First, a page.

Vaccines. Popular sports drinks. Computers.
They share one quality: They were invented by researchers working at a college or university.
Victoria McGovern says research leads to greater discovery and better education.
McGovern is a senior program officer with the Burroughs Wellcome Fund, an organization that supports medical research in the United States and Canada.
"It's a very good idea to connect the discovery of new things to the teaching of new students," she told VOA, "because you don't want people who come out of their education thinking that the world around them is full of solved problems. You want people to come out of an education excited about solving problems themselves."
Research, however, costs money and most colleges have limited budgets, as well as competing goals and needs.
A large part of being a researcher at a college or university involves applying for grant money, McGovern says, such as to private companies and organizations like hers, or local and national governments.
The National Institutes of Health, or NIH, is an example. The NIH is the U.S. government agency that supports medical and public health research, distributing about $32 billion a year.
Increasingly complex process
The application process for grant money is highly competitive, McGovern says. It can be challenging for researchers who are less skilled at writing.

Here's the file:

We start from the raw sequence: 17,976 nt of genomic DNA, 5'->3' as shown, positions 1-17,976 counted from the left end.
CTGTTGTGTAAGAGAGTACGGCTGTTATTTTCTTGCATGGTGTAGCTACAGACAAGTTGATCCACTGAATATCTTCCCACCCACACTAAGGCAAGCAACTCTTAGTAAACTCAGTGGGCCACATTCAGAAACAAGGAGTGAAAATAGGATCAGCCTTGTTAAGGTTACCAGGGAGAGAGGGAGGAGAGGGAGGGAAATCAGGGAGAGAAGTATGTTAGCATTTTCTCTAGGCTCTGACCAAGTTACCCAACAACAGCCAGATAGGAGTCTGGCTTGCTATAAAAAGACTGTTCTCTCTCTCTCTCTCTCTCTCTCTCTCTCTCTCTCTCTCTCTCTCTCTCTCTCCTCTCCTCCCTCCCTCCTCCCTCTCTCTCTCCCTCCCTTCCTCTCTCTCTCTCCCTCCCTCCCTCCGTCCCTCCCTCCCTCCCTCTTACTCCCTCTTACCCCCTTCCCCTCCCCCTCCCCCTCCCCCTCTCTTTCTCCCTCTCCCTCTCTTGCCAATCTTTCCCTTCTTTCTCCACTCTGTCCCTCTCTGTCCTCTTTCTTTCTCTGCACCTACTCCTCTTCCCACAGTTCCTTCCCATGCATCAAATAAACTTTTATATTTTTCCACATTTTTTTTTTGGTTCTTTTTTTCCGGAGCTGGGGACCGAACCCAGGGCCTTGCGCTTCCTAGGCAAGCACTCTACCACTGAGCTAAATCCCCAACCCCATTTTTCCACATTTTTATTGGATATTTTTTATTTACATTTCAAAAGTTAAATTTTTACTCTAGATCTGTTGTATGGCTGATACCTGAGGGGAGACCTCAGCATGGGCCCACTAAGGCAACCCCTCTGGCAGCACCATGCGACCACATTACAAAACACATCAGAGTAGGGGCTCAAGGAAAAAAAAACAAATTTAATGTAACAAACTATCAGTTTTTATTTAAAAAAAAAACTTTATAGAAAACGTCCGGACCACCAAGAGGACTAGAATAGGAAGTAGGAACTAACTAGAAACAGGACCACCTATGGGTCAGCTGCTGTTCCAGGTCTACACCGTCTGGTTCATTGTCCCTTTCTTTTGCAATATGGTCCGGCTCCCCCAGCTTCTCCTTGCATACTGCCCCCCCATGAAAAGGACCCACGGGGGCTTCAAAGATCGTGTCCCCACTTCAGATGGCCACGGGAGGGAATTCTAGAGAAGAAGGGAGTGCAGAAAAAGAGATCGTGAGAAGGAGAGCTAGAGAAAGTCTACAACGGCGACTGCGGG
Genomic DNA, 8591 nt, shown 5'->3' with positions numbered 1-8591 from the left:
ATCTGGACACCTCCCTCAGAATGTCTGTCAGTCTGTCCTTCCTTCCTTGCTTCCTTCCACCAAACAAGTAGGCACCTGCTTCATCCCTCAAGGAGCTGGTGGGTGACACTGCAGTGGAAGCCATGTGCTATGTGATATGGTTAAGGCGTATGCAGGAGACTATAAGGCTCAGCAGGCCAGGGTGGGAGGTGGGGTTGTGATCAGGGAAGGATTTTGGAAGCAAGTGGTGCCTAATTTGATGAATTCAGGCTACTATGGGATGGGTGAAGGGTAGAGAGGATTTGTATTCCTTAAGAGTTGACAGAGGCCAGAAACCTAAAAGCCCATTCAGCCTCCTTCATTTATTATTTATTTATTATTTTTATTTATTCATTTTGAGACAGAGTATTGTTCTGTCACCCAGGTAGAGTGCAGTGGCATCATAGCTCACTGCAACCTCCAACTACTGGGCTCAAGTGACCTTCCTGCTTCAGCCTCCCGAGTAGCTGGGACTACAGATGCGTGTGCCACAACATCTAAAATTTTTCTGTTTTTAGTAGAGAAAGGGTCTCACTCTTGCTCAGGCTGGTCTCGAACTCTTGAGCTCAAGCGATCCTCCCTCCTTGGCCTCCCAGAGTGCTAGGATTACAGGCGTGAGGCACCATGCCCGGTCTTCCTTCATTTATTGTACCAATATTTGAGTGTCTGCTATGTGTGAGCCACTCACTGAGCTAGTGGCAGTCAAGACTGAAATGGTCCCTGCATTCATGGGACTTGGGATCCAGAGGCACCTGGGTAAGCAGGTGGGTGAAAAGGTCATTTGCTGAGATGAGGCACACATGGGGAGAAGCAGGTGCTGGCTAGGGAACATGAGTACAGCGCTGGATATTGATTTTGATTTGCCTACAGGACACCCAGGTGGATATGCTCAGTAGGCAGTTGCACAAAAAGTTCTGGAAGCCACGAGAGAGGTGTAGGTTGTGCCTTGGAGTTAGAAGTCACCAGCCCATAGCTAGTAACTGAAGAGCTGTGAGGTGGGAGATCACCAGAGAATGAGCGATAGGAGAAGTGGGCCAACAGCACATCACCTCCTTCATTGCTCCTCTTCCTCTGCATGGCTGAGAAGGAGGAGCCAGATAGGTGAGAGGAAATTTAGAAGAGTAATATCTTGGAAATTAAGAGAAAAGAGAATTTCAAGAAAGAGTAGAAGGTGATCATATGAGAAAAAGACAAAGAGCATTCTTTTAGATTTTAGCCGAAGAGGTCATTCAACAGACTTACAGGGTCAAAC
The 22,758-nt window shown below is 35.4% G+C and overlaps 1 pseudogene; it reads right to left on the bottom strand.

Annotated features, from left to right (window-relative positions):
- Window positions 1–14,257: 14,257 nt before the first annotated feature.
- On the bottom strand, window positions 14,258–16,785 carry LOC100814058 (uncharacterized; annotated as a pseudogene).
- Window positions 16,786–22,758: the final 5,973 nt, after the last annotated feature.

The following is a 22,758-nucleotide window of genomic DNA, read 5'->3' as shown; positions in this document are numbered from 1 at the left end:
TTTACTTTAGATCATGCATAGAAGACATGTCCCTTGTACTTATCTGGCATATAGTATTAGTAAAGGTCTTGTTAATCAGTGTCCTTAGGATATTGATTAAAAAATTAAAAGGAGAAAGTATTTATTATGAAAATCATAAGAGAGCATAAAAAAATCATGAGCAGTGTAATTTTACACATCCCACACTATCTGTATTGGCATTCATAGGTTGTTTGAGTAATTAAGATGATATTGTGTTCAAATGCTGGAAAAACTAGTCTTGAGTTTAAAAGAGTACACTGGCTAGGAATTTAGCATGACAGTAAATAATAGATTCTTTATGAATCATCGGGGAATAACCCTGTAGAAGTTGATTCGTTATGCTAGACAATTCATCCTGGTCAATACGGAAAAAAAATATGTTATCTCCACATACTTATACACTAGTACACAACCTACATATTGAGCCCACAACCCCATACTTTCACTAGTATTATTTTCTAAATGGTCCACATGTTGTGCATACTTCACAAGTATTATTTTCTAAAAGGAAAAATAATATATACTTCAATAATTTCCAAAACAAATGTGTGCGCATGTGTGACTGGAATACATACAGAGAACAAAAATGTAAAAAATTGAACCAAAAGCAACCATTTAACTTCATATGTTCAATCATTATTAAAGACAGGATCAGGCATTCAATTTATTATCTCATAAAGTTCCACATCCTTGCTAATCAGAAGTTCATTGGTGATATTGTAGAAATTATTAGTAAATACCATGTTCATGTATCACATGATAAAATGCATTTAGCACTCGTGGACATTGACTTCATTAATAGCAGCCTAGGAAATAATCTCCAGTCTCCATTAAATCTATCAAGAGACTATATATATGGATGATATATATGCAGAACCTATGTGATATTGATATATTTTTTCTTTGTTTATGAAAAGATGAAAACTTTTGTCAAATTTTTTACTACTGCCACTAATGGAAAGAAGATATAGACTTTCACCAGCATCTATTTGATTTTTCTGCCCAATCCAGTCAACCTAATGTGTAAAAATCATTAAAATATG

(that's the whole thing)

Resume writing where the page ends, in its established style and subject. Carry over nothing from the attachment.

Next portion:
Kristine Kulage argues that it is more difficult than ever for university researchers to secure funding. Kulage is the director of research and scholarly development at Columbia University School of Nursing in New York City.
Kulage says that in the 20 years she has been working in university research, the grant application process has become longer and more complex.
"Researchers don't have time to conduct their research, write their grants and learn how to use all of these new systems through which they have to submit their grants, and all of the ways in which they have to be compliant with regulations," Kulage told VOA.
"There are so many rules now … it takes individuals who are now trained as research administrators to know what those rules are … and know whether or not the rules are being followed."
Investing in help
Kulage says schools must do more to support their researchers in gaining grant money. Last November, she published a study that looked at how the nursing school invested $127,000 to create a support system between 2012 and 2016. This system employed administrators to complete grant applications, freeing researchers to spend more time on their work.
Administrators and other researchers met with the grant writers to review the applications. The team was expected to defend its proposal.
Kulage says that over those five years, proposals that went through review were almost twice as likely to be accepted. That $127,000 investment led to Columbia's School of Nursing earning $3 million in outside funding.
McGovern and Kulage say applying for research funding is very difficult. Having one other person read a proposal and provide feedback is essential.
Large companies often conduct much research and development, but it is typically limited to their industries. University researchers have the freedom to take risks on less popular ideas.
And those risks can lead to important discoveries that colleges and universities have a responsibility to share with the world, she says.
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